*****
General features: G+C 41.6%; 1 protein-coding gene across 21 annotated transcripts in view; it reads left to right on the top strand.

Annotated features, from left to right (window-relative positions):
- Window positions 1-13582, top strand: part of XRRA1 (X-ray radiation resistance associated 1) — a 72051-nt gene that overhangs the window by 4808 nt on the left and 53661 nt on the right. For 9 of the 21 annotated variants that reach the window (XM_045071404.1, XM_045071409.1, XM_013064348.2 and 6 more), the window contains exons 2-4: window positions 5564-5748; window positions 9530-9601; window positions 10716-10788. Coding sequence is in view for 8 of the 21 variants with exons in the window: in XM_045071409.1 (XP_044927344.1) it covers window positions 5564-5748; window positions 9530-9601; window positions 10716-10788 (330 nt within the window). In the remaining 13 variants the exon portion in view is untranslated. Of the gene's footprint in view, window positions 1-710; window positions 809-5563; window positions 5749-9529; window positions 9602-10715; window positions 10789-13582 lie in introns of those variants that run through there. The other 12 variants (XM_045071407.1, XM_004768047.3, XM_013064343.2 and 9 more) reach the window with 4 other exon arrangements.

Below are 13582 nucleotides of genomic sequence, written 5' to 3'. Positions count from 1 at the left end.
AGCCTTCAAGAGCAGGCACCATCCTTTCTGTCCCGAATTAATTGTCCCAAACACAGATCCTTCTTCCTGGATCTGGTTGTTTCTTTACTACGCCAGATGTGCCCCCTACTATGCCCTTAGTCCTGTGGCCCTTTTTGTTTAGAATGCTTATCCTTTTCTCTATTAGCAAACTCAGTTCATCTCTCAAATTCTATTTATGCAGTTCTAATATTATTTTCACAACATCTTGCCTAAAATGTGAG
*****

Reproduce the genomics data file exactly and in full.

General features: G+C 41.6%; 1 protein-coding gene across 21 annotated transcripts in view; it reads left to right on the top strand.

Annotated features, from left to right (window-relative positions):
- Window positions 1-13582, top strand: part of XRRA1 (X-ray radiation resistance associated 1) — a 72051-nt gene that overhangs the window by 4808 nt on the left and 53661 nt on the right. For 9 of the 21 annotated variants that reach the window (XM_045071404.1, XM_045071409.1, XM_013064348.2 and 6 more), the window contains exons 2-4: window positions 5564-5748; window positions 9530-9601; window positions 10716-10788. Coding sequence is in view for 8 of the 21 variants with exons in the window: in XM_045071409.1 (XP_044927344.1) it covers window positions 5564-5748; window positions 9530-9601; window positions 10716-10788 (330 nt within the window). In the remaining 13 variants the exon portion in view is untranslated. Of the gene's footprint in view, window positions 1-710; window positions 809-5563; window positions 5749-9529; window positions 9602-10715; window positions 10789-13582 lie in introns of those variants that run through there. The other 12 variants (XM_045071407.1, XM_004768047.3, XM_013064343.2 and 9 more) reach the window with 4 other exon arrangements.

Below are 13582 nucleotides of genomic sequence, written 5' to 3'. Positions count from 1 at the left end.
AGCCTTCAAGAGCAGGCACCATCCTTTCTGTCCCGAATTAATTGTCCCAAACACAGATCCTTCTTCCTGGATCTGGTTGTTTCTTTACTACGCCAGATGTGCCCCCTACTATGCCCTTAGTCCTGTGGCCCTTTTTGTTTAGAATGCTTATCCTTTTCTCTATTAGCAAACTCAGTTCATCTCTCAAATTCTATTTATGCAGTTCTAATATTATTTTCACAACATCTTGCCTAAAATGTGAG